Functional Analysis of Late Holocene Flaked and Pebble Stone Artefacts from Vanuatu, Southwest Pacific

By Kononenko, Nina; Bedford, Stuart et al. | Archaeology in Oceania, April 2010 | Go to article overview

Functional Analysis of Late Holocene Flaked and Pebble Stone Artefacts from Vanuatu, Southwest Pacific


Kononenko, Nina, Bedford, Stuart, Reepmeyer, Christian, Archaeology in Oceania


Abstract

Functional studies were undertaken on simple, un-retouched flaked and pebble artefacts made from a variety of lithic raw materials, recovered from late Holocene (Lapita) sites in Vanuatu. Use-wear and residue analysis of macroscopic and microscopic evidence identified a wide range of craft, subsistence and social activities. These include cutting, pounding and grinding of non-woody plants; graving, drilling, scraping and sawing of soft wood; drilling shell and cutting and piercing soft elastic material such as skin. This is the first detailed functional analysis on a collection of stone artefacts from Lapita period sites.

Keywords: Vanuatu, Southwest Pacific, use-wear/residue analysis, stone tools

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Lithic studies undertaken by Pacific archaeologists have overwhelmingly focused on high quality, isotropic raw materials such as obsidian and chert and have largely ignored flaked artefacts made from other types of stone (e.g. Allen and Bell 1988; Galipaud and Kelly 2007; Pavlides 2006; Sheppard 1993; Torrence 1992; White and Harris 1997). This has left a major gap in our knowledge and understanding of the use of locally obtained stone and particularly its role in the local economy. The study of these stone types can provide important information about the activities that took place at particular sites and, through comparison, can also contribute to a greater understanding of the value and role of imported raw materials. To address these questions, we present functional analyses of late Holocene flaked and pebble artefacts made from a variety of lithic raw materials obtained locally from three late Holocene Lapita sites, found on three small islands in northeast Malekula, northern Vanuatu.

The functional interpretation of prehistoric tools requires a variety of approaches, of which the most reliable and productive is use-wear/residue analysis of macroscopic and microscopic evidence preserved on artefacts. This approach has been successfully applied to the study of obsidian assemblages in West New Britain (PNG) and Vanuatu and selected chert artefacts from an open site, FGT (Yombon), and a cave site, FHC (Misisil), in West New Britain (Fullagar 1992; Kealhofer et al. 1999; Kononenko 2007, 2008; Kononenko and Fullagar 2006). The research here focuses on artefacts made of quartz, fine grained basalts, andesite, jasper and chert and addresses questions of how these tools were used and therefore their role in prehistoric societies. We show that these simple flaked artefacts were widely used for different tasks in processing a range of plant and non-plant materials.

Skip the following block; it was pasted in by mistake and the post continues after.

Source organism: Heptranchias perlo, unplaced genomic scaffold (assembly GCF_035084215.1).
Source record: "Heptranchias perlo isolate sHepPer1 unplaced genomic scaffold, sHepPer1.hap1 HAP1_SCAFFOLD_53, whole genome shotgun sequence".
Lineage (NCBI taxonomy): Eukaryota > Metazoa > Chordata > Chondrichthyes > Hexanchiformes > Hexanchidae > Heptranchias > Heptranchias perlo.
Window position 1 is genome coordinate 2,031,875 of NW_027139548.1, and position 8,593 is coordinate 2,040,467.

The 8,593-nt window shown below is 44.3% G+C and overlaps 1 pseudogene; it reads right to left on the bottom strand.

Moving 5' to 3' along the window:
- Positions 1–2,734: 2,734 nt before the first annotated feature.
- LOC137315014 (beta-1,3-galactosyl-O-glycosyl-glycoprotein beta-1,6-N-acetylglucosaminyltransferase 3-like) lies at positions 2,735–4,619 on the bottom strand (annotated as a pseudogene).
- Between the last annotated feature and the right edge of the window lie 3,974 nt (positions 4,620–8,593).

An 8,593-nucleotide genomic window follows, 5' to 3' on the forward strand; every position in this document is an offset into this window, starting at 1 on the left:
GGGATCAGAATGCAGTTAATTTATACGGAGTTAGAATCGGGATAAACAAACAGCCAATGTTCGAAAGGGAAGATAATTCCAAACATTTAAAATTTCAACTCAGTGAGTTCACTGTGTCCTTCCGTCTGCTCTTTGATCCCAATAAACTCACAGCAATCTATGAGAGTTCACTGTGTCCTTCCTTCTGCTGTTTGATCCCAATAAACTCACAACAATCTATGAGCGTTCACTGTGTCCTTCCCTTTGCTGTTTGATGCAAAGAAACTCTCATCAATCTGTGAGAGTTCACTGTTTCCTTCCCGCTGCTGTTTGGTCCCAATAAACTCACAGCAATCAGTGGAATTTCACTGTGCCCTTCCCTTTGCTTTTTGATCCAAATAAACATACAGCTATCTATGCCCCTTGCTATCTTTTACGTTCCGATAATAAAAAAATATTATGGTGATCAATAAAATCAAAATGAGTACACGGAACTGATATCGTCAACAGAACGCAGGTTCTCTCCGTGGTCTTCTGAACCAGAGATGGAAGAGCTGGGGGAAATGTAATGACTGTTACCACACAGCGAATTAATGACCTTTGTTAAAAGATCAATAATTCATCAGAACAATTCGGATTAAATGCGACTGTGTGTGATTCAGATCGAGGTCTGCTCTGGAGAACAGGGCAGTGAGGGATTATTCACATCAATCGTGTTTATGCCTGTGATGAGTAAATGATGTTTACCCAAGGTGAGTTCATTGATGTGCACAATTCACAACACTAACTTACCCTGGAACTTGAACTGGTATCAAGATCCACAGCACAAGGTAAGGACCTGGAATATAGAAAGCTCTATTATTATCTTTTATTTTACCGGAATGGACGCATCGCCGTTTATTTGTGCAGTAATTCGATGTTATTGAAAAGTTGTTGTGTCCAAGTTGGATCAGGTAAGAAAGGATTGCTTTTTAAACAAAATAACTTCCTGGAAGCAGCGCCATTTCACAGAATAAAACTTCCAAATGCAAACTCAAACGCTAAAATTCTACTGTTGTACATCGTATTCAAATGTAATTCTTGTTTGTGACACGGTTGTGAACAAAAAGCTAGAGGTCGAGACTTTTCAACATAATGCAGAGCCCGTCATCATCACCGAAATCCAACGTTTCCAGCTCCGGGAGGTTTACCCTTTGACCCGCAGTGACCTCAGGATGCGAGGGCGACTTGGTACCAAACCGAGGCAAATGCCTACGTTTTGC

Materials and methods

The lithic assemblage analysed in this study comprises 31 artefacts which were recovered from three Lapita sites on three small islands: Serser (Wala Island), Vilavi (Uripiv Island) and Vao Island (Figure 1). The Islands are three of a string of small, low-lying islands, each less than 2 [km.sup.2], located off the north eastern coast of the much larger island of Malekula in northern Vanuatu. All the Lapita sites are located on uplifted back beaches on the sheltered western coasts facing Malekula. Regular uplift (Dickinson 2001; Taylor et al. 1980) and tephra deposits from the volcanically active nearby islands of Ambrym, Lopevi and Epi (Eissen et al., 1994; Robin et al. 1993; Warden 1967) have contributed to the preservation of the sites (Bedford 2003).

An initial test-pitting grid strategy, orientated to the cardinal points with an average interval of 14 m, was implemented to determine the location of initial colonising sites. This proved effective and four Lapita sites were found on the elevated beach terraces of Uripiv, Wala, Atchin and Vao Islands during the first few days on each island. The primary focus of fieldwork was on establishing the location and extent of the sites and identifying any spatial and temporal variation during Lapita and later-period occupation.

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